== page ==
WNBA Players Walk Off The Court Before National Anthem [Corrected]

   DailyWire.com
LAS VEGAS, NEVADA - JUNE 02: Layshia Clarendon #23 of the Connecticut Sun drives against the Las Vegas Aces during their game at the Mandalay Bay Events Center on June 2, 2019 in Las Vegas, Nevada. The Sun defeated the Aces 80-74. NOTE TO USER: User expressly acknowledges and agrees that, by downloading and or using this photograph, User is consenting to the terms and conditions of the Getty Images License Agreement. (Photo by Ethan Miller/Getty Images )
Ethan Miller/Getty Images

Players on the New York Liberty and Seattle Storm WNBA teams walked off the court before the U.S. national anthem played ahead of their game on Saturday in a social justice protest.

The WNBA players said in remarks before the game that their demonstration was over the death of Breonna Taylor, a 26-year-old black woman killed in March after police forced their way into her home while executing a no-knock warrant. Liberty player Layshia Clarendon stood at mid-court with Storm’s Breanna Stewart before the start of the game at IMG Academy in Bradenton, Florida, and dedicated the season to Taylor, according to the New York Post.

“We are dedicating this season to Breonna Taylor, an outstanding EMT who was murdered over 130 days ago in her home,” Clarendon said. “Breonna Taylor was dedicated and committed to uplifting everyone around here. We are also dedicating this season to ‘Say Her Name’ campaign, a campaign committed to saying the names and fighting for justice of black women – black women are so often forgotten in this fight for justice, who don’t have people marching in the streets for them. We will say her name. Sandra Bland. Atatiana Jefferson. Dominique Remy Fells. Breonna Taylor. We will be a voice for the voiceless.”

The protest appears to escalate public displays targeting the national anthem that are sweeping professional sports. On Thursday night, professional baseball players with the Washington Nationals and New York Yankees knelt together before the anthem played.

“Today, and every day, we come together as brothers. As equals, all with the same goal – to level the playing field. To change the injustices. Equality is not just a word. It’s our right! Today we stand as men from 25 nations on 6 continents. Today, we are one,” Major League Baseball’s official Twitter account said in a message with a video of the protest.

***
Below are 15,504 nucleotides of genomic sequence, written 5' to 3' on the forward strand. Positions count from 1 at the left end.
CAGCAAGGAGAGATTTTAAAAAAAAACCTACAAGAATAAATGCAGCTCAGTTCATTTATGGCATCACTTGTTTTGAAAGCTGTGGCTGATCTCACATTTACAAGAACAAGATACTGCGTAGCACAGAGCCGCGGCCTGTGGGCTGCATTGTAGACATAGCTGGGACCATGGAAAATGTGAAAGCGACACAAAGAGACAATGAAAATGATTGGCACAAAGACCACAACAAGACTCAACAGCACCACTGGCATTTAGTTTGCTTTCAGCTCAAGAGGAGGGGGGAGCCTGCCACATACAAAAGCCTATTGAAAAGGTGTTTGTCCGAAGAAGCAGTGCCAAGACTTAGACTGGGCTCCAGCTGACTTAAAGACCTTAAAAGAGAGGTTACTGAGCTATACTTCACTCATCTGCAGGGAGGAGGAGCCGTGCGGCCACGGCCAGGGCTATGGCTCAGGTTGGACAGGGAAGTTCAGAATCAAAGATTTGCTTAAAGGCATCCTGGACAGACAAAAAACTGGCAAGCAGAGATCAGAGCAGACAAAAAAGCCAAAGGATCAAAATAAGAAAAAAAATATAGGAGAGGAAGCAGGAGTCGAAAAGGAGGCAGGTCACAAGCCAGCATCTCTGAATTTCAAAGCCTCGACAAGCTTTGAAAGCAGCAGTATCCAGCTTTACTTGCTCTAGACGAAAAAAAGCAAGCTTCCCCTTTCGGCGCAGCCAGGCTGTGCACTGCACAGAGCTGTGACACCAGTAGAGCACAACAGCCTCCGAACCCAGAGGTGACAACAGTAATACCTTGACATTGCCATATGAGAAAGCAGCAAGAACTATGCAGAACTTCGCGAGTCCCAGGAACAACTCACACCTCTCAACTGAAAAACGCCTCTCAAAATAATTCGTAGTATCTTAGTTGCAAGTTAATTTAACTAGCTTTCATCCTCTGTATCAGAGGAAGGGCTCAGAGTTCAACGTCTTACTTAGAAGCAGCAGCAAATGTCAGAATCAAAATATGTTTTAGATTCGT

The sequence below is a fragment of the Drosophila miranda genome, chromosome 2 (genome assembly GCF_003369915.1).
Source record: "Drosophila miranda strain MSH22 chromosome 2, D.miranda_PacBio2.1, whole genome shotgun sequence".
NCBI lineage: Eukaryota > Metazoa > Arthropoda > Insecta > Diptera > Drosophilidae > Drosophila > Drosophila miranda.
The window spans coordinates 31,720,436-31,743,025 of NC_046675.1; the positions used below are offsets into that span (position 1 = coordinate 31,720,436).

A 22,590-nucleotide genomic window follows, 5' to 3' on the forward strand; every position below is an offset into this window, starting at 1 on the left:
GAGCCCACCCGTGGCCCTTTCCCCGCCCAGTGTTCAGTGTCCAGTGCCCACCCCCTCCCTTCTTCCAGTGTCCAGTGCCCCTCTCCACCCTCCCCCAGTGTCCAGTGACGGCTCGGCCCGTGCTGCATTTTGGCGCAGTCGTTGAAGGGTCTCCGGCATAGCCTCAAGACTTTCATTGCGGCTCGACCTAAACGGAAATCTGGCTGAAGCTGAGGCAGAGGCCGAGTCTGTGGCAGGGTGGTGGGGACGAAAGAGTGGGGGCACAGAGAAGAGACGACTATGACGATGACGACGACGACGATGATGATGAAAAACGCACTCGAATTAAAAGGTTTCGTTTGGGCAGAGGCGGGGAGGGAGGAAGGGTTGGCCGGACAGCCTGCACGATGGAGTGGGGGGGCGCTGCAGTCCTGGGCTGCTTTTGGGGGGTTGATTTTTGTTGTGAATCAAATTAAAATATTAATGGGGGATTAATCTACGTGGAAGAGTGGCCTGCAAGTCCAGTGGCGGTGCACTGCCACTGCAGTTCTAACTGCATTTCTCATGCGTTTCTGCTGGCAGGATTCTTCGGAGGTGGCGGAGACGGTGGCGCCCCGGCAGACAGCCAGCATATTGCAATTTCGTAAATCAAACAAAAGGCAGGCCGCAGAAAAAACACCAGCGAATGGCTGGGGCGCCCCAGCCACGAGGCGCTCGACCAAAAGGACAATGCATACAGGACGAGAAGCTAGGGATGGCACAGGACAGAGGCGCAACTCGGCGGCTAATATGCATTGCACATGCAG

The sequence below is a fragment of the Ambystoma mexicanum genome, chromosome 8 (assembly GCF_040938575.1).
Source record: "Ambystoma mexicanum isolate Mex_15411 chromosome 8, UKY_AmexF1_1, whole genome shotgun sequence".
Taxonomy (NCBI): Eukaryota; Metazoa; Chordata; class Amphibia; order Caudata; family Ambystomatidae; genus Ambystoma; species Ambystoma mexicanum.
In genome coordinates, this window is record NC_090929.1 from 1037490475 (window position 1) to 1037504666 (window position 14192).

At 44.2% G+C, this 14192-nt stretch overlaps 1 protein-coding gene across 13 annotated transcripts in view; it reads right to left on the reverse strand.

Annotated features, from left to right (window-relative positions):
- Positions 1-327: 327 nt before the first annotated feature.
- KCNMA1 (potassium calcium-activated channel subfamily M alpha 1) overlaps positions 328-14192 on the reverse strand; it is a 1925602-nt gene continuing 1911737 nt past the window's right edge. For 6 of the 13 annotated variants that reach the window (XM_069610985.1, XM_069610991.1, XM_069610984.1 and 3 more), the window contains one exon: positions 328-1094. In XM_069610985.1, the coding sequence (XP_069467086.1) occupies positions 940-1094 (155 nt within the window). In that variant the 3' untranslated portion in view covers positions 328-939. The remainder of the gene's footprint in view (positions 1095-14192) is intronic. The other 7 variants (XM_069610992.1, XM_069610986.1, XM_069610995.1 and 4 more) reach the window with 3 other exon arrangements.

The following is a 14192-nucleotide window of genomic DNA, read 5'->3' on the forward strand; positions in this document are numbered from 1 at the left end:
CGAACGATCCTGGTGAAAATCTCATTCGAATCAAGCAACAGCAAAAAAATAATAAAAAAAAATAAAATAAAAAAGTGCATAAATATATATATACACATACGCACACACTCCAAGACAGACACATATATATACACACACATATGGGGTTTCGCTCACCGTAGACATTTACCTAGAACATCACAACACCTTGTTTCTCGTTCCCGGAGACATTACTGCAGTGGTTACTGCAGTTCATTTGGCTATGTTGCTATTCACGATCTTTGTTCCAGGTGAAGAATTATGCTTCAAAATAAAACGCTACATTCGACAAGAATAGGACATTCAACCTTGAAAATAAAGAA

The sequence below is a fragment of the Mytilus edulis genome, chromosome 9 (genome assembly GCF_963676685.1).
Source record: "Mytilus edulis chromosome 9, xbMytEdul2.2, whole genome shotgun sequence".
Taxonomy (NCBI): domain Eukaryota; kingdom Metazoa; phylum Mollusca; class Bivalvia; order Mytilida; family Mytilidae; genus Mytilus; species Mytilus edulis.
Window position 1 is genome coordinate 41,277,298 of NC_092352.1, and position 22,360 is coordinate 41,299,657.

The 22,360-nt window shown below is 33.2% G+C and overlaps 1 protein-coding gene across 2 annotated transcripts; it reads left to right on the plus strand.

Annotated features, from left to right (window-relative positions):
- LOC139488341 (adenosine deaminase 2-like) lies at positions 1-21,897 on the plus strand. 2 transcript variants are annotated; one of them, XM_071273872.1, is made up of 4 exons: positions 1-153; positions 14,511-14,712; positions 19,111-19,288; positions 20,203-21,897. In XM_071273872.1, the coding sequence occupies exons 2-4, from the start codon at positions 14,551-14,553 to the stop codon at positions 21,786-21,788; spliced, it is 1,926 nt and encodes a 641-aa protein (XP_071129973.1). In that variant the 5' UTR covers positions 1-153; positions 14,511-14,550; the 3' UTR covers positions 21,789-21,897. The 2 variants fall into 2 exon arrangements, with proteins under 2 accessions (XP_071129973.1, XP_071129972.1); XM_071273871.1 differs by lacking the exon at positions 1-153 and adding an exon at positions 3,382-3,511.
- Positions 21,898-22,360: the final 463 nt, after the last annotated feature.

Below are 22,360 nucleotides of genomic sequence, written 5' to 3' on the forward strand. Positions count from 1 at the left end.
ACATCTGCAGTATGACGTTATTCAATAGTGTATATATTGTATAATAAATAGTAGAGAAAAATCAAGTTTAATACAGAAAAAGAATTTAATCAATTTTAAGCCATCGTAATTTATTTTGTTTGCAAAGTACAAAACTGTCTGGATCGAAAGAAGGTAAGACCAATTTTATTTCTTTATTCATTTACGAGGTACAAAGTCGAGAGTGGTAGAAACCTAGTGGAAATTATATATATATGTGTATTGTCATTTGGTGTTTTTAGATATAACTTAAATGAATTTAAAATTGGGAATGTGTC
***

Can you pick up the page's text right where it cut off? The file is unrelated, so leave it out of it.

Earlier this week, the San Francisco Giants’ social media account aggressively defended a group of its players, coaches, and a manager who knelt during the national anthem before an exhibition game against Oakland Athletics. The Giants’ twitter account repeatedly responded to critics of the demonstration on the platform asserting that the demonstration was about “human rights” and was not “political.

“I did that because I wanted them to know I wasn’t pleased with the way our country has handled police brutality,” Giants manager Gabe Kapler said afterward. “I told them I wanted to amplify their voices, and I wanted to amplify the voices of the Black community and marginalized communities, as well.”

Giants pitcher Sam Coonrod made headlines on Thursday after he was the only player among his team and the Los Angeles Dodgers who did not kneel prior to the national anthem being played. Coonrod later cited his Christian faith for the reason he remained standing.

“I meant no ill will by it,” Coonrod said. “I don’t think I’m better than anyone. I’m a Christian. I just believe I can’t kneel before anything besides God — Jesus Christ.”

“I chose not to kneel,” he added. “I feel that if I did kneel, I would be being a hypocrite. I didn’t want to be a hypocrite. Like I said, I didn’t mean any ill will toward anyone.”

The Daily Wire is one of America’s fastest-growing conservative media companies and counter-cultural outlets for news, opinion, and entertainment. Get inside access to The Daily Wire by becoming a member.

This piece has been corrected to reflect that the WNBA players walked off the court before the national anthem played, not during. An initial tweet by ESPN reporting that the protest took place during the national anthem has been taken down and corrected.